Another possible future contribution of neuroscience methods is the controversy between cognitive dissonance theory and self-perception theory (Bem, 1967). Self-perception theory posits that individuals come to know their internal state (e.g., attitude) by observing their own behavior just like we infer other’s internal state by observing their behavior. The theory has posed an important and serious challenge to cognitive dissonance theory; typical behavioral findings demonstrated in the past cognitive dissonance research could be explained by this self-perception process rather than cognitive dissonance (e.g., since I rejected an item, I must not like it). Despite the long history of dissonance research, the controversy has not been fully resolved (Greenwald, 2012; Harmon-Jones, Amodio, & Harmon-Jones, 2009; Olson & Stone, 2005). In all the experimental paradigms used in previous cognitive dissonance research, the two theories predict the same pattern of behavior (attitude change). Thus, it has been a major challenge to design an experimental paradigm that crucially tests the predictions from the theories. However, although the two theories predict the same behavior, underlying psychological processes are quite different between the theories, and if so, neural responses are likely to be differ as well. Thus, we may be able to distinguish these two theories from brain activations. The attempt to distinguish two different psychological processes (e.g., motivations) which lead to the same observed behavior from neural signals has already started in research on prosocial behavior. For example, individuals help others because of a purely altruistic motivation (e.g., empathy-based altruism) or a selfish motivation (e.g., reciprocity concern). Two recent fMRI MVPA studies demonstrated that we could distinguish different motivations for altruistic behaviors based on neural signals (Hein, Morishima, Leiberg, Sul, & Fehr, 2016; Tusche, Böckler, Kanske, Trautwein, & Singer, 2016). Since the brain has rich information on psychological processes underlying a behavior, psychological studies on dissonance (or any psychological topics) can be greatly benefitted by using neuroscience methods.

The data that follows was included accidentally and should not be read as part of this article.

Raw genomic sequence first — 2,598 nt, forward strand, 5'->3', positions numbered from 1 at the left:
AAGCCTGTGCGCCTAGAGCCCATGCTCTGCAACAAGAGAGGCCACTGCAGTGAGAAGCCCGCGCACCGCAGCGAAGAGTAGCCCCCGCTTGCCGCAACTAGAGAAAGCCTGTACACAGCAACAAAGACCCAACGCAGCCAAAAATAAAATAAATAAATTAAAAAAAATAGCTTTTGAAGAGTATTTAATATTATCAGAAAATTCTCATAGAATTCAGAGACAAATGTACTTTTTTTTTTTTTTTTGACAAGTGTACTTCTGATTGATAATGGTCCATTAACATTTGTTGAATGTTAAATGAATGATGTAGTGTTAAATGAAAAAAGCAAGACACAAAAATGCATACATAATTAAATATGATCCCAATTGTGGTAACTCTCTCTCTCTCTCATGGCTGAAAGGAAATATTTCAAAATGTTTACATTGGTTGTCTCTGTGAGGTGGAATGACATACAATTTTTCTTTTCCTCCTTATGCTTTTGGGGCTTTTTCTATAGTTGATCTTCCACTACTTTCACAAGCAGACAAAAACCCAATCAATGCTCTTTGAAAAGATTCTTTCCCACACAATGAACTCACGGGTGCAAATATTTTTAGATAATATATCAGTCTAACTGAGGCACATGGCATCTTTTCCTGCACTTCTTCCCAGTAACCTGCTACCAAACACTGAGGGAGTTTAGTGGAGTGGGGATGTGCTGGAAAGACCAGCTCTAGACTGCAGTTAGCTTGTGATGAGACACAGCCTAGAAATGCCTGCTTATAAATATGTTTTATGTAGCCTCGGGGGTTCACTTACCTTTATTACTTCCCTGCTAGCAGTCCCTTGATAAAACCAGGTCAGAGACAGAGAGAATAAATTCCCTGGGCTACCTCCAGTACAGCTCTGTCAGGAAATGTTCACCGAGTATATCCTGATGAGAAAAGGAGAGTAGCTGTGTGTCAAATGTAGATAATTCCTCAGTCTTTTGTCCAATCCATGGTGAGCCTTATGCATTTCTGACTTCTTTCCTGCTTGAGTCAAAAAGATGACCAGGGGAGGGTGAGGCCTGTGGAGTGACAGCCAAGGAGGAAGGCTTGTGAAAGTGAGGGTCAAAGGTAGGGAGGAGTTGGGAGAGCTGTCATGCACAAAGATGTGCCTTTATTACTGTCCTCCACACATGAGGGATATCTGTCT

More than a half-century after the original conceptualization of cognitive dissonance theory in the 1950s, dissonance researchers have finally started looking at brain activations while an individual experiences cognitive dissonance. Although neuroimaging and brain-stimulation studies provided initial evidence for candidate brain regions and their possible functional roles, the endeavor is still very much in progress, and our understanding of the neural mechanisms underlying cognitive dissonance is still limited. Nonetheless, although there are important methodological and conceptual challenges we have to overcome, there is a good reason to believe that future studies will bring a lot of interesting findings. Furthermore, neuroscience methods have a great potential to help us test psychological hypotheses and further refine and advance the theory of cognitive dissonance in a way that was never even imagined by early researchers.